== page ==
Pupils encouraged to develop EQ as well as IQ at Ipswich School Speech Day

Pupils at one of Suffolk’s leading independent schools were encouraged to develop their emotional intelligence as well as their IQ at this year’s Ipswich School Speech Day, held earlier this month.

Guest speaker, Tim Kiddell CBE, spoke to the audience of pupils, parents and invited guests about the importance of developing empathy for others. He said: “We are naturally tribal. We are proud to be Ipswich; proud to support England in the football. It is part of our identity. But we have a wider identity too; a wider humanity; a responsibility to see things from the perspective of others and to recognise there is more that unites us than divides us.

Drawing on his experience of working with some of Britain’s Holocaust survivors he urged pupils “never to allow perceived difference to become an excuse to justify treating others differently from ourselves.

And he argued that emotional intelligence is not just critical for building bridges across society but also ever more crucial in the workplace too.

Artificial Intelligence will expand the world in ways we cannot imagine. As machines are used to do many functional tasks, it will be our people skills, humanity and ability to empathise which will be needed.”

Mr Kiddell, who is a former pupil of Ipswich School, has spent the last decade as Speechwriter to the Prime Minister in 10 Downing Street, serving Gordon Brown, David Cameron and now Theresa May.

He explained: “Ipswich School prepared me for life by the educating the whole person. Above all, it helped me to empathise. It is not just your IQ, your intelligence, which will get you places – it’s your EQ, your emotional intelligence. A willingness to put yourself in other people’s shoes is going to be more important than ever.

Ipswich School Headmaster Nicholas Weaver echoed the theme of the educating the whole person.  He spoke about the role of the school being to educate not just in the classroom: “We think we have a responsibility to educate people, far beyond exams, even though exams are important. The word education comes from the Latin, educere, meaning to draw, or bring, out.  Ipswich School draws the best out of our pupils by offering them many different opportunities and experiences.”  Mr Weaver continued by saying that many examples of these opportunities had taken place in the last week of term, including Sports Day, the Lower School play – Peter Pan – and the Midsummer Soiree featuring music ensembles from across the school.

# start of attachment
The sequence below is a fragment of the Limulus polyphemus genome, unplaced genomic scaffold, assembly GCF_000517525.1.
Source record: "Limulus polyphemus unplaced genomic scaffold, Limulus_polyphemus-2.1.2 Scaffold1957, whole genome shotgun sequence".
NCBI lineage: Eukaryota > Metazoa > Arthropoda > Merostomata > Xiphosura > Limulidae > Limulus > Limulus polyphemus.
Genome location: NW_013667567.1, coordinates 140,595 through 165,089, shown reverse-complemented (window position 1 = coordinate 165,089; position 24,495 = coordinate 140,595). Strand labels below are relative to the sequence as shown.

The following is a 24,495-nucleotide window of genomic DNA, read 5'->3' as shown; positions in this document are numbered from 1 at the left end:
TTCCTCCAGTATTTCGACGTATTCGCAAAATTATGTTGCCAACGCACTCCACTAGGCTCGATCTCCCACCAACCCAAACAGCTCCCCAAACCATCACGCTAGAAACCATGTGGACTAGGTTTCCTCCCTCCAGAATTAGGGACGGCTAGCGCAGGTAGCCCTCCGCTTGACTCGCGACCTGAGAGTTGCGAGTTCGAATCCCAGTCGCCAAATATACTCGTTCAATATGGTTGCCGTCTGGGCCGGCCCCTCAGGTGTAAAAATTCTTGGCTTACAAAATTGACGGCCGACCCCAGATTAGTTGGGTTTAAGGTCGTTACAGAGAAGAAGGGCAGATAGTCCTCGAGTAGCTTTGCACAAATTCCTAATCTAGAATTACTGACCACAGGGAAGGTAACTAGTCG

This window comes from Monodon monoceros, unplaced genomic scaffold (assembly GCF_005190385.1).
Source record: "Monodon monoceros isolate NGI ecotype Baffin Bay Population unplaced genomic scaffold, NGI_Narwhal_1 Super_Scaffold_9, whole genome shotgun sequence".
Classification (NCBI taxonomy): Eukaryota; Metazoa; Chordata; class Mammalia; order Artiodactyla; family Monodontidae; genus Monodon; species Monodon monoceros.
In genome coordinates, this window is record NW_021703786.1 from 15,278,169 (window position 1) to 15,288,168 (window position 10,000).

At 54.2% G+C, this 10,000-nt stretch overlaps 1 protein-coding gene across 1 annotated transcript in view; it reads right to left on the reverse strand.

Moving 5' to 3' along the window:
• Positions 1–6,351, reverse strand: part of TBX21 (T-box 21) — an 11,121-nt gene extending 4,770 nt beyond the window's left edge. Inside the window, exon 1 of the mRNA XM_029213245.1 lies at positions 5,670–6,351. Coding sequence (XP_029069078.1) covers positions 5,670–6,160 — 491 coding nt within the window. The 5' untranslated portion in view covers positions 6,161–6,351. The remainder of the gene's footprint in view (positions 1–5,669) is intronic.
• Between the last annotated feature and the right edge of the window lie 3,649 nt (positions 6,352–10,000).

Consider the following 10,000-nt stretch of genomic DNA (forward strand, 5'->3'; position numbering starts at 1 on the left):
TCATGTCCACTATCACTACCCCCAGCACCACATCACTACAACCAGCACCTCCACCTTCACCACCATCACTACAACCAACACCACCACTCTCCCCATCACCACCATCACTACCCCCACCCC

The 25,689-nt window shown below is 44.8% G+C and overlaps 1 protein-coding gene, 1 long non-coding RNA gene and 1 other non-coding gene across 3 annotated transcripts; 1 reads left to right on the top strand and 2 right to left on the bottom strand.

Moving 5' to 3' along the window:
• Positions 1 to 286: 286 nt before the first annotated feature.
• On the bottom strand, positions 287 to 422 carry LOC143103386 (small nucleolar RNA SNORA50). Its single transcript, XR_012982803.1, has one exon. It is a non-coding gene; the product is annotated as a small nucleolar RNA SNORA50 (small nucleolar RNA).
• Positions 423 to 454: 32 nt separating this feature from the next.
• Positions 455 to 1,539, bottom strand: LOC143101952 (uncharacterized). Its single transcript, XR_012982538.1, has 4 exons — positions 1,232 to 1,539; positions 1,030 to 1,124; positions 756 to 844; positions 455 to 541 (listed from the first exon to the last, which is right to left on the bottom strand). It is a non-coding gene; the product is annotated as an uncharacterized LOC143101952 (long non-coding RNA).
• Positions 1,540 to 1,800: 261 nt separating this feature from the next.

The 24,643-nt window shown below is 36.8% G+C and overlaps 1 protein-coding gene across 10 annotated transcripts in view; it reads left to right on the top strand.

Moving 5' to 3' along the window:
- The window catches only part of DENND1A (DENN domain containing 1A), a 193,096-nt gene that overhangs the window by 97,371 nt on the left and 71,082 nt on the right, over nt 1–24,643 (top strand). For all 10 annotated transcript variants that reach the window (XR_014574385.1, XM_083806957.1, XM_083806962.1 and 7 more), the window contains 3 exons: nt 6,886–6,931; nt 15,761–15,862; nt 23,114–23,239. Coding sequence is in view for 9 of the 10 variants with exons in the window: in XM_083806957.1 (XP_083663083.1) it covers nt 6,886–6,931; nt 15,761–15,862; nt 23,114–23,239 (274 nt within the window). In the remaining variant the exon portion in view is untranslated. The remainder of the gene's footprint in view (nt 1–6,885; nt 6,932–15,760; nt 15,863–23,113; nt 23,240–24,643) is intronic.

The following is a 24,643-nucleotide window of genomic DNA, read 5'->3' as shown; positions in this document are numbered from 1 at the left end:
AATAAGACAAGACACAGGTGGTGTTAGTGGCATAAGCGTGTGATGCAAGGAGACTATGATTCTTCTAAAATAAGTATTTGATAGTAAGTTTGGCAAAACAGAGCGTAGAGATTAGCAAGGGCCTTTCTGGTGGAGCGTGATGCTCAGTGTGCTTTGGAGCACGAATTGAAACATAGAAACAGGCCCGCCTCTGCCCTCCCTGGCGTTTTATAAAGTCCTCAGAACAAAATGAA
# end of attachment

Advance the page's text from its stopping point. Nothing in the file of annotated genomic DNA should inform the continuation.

Mr Weaver reflected on some of the ‘best moments’ of the year from pupils and from his experiences, reminding everyone that the year wasn’t just measured in “minutes, hours, days and weeks but in moments that we remember.

Ipswich School’s Chairman of Governors, Henry Staunton, said at the event: “Today is an important day where we celebrate the achievement of our pupils. As an ex-pupil I feel proud to be Chairman of this superb school.” He explained about the changes in school facilities, saying to parents in particular: “These wonderful facilities give our pupils, your sons and daughters, opportunities. They have a chance to develop a truly well-rounded education.” He also thanked staff, parents and pupils for everything they had contributed to the success of Ipswich School over the last year.

The Ipswich School Speech Day was held on the School Field at Henley Road and saw over 80 pupils receive prizes recognising their overall effort and achievement in subjects across the curriculum, both in and out of lessons.  These prizes, many of which are historic bequests from former pupils, were presented to pupils by the Mayor of Ipswich, Councillor Jane Riley.

Mr Weaver said: “It is lovely to celebrate the success of our pupils in many areas of school life each year - Speech Day recognises the hard work and achievements of pupils, and allows us to thank staff and parents for the support they show.” 

Ipswich School’s Speech Day was followed by a Graduation Service in the School Chapel for the outgoing Year 13 students.

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